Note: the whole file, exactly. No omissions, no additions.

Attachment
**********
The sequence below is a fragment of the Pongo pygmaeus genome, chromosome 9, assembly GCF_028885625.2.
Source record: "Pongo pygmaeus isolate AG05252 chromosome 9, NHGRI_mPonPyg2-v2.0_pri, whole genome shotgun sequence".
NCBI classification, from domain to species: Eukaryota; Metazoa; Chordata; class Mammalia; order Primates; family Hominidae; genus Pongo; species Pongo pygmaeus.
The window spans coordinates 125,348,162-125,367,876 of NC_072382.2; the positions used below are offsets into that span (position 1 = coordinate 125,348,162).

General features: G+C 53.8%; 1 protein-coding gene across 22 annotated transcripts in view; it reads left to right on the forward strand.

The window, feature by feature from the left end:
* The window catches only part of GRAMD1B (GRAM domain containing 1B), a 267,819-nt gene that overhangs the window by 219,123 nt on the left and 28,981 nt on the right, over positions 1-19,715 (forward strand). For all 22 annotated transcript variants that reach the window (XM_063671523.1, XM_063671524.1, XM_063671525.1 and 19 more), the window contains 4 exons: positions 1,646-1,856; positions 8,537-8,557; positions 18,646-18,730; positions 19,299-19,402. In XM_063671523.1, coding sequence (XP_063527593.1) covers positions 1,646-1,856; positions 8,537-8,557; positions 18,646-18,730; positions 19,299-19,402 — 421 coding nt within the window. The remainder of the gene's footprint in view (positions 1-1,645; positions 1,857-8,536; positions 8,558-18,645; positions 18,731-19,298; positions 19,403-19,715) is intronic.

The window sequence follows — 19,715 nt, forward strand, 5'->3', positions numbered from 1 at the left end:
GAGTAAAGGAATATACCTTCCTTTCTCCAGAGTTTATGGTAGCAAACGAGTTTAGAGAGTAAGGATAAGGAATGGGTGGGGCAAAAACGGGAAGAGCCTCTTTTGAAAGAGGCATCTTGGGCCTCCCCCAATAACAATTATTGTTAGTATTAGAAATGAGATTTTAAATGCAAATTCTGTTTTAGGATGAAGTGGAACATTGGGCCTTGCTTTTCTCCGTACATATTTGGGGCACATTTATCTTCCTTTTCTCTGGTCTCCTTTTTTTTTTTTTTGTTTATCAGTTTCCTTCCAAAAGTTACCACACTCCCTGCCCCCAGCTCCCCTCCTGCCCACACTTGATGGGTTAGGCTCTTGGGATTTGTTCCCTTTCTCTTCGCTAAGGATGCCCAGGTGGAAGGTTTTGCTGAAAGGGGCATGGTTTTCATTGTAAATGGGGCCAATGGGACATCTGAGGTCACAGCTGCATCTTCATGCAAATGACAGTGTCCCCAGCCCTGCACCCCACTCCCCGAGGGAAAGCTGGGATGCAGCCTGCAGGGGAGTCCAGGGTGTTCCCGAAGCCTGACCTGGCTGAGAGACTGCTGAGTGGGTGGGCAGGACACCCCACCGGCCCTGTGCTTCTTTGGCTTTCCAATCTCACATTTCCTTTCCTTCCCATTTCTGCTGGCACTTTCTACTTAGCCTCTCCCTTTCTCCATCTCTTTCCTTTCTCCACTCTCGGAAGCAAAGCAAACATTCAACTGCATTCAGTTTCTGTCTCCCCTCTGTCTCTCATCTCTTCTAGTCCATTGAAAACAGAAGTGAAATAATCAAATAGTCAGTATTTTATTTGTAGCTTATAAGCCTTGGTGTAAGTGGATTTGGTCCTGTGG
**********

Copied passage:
The sequence below is a fragment of the Pongo pygmaeus genome, chromosome 9, assembly GCF_028885625.2.
Source record: "Pongo pygmaeus isolate AG05252 chromosome 9, NHGRI_mPonPyg2-v2.0_pri, whole genome shotgun sequence".
NCBI classification, from domain to species: Eukaryota; Metazoa; Chordata; class Mammalia; order Primates; family Hominidae; genus Pongo; species Pongo pygmaeus.
The window spans coordinates 125,348,162-125,367,876 of NC_072382.2; the positions used below are offsets into that span (position 1 = coordinate 125,348,162).

General features: G+C 53.8%; 1 protein-coding gene across 22 annotated transcripts in view; it reads left to right on the forward strand.

The window, feature by feature from the left end:
* The window catches only part of GRAMD1B (GRAM domain containing 1B), a 267,819-nt gene that overhangs the window by 219,123 nt on the left and 28,981 nt on the right, over positions 1-19,715 (forward strand). For all 22 annotated transcript variants that reach the window (XM_063671523.1, XM_063671524.1, XM_063671525.1 and 19 more), the window contains 4 exons: positions 1,646-1,856; positions 8,537-8,557; positions 18,646-18,730; positions 19,299-19,402. In XM_063671523.1, coding sequence (XP_063527593.1) covers positions 1,646-1,856; positions 8,537-8,557; positions 18,646-18,730; positions 19,299-19,402 — 421 coding nt within the window. The remainder of the gene's footprint in view (positions 1-1,645; positions 1,857-8,536; positions 8,558-18,645; positions 18,731-19,298; positions 19,403-19,715) is intronic.

The window sequence follows — 19,715 nt, forward strand, 5'->3', positions numbered from 1 at the left end:
GAGTAAAGGAATATACCTTCCTTTCTCCAGAGTTTATGGTAGCAAACGAGTTTAGAGAGTAAGGATAAGGAATGGGTGGGGCAAAAACGGGAAGAGCCTCTTTTGAAAGAGGCATCTTGGGCCTCCCCCAATAACAATTATTGTTAGTATTAGAAATGAGATTTTAAATGCAAATTCTGTTTTAGGATGAAGTGGAACATTGGGCCTTGCTTTTCTCCGTACATATTTGGGGCACATTTATCTTCCTTTTCTCTGGTCTCCTTTTTTTTTTTTTTGTTTATCAGTTTCCTTCCAAAAGTTACCACACTCCCTGCCCCCAGCTCCCCTCCTGCCCACACTTGATGGGTTAGGCTCTTGGGATTTGTTCCCTTTCTCTTCGCTAAGGATGCCCAGGTGGAAGGTTTTGCTGAAAGGGGCATGGTTTTCATTGTAAATGGGGCCAATGGGACATCTGAGGTCACAGCTGCATCTTCATGCAAATGACAGTGTCCCCAGCCCTGCACCCCACTCCCCGAGGGAAAGCTGGGATGCAGCCTGCAGGGGAGTCCAGGGTGTTCCCGAAGCCTGACCTGGCTGAGAGACTGCTGAGTGGGTGGGCAGGACACCCCACCGGCCCTGTGCTTCTTTGGCTTTCCAATCTCACATTTCCTTTCCTTCCCATTTCTGCTGGCACTTTCTACTTAGCCTCTCCCTTTCTCCATCTCTTTCCTTTCTCCACTCTCGGAAGCAAAGCAAACATTCAACTGCATTCAGTTTCTGTCTCCCCTCTGTCTCTCATCTCTTCTAGTCCATTGAAAACAGAAGTGAAATAATCAAATAGTCAGTATTTTATTTGTAGCTTATAAGCCTTGGTGTAAGTGGATTTGGTCCTGTGG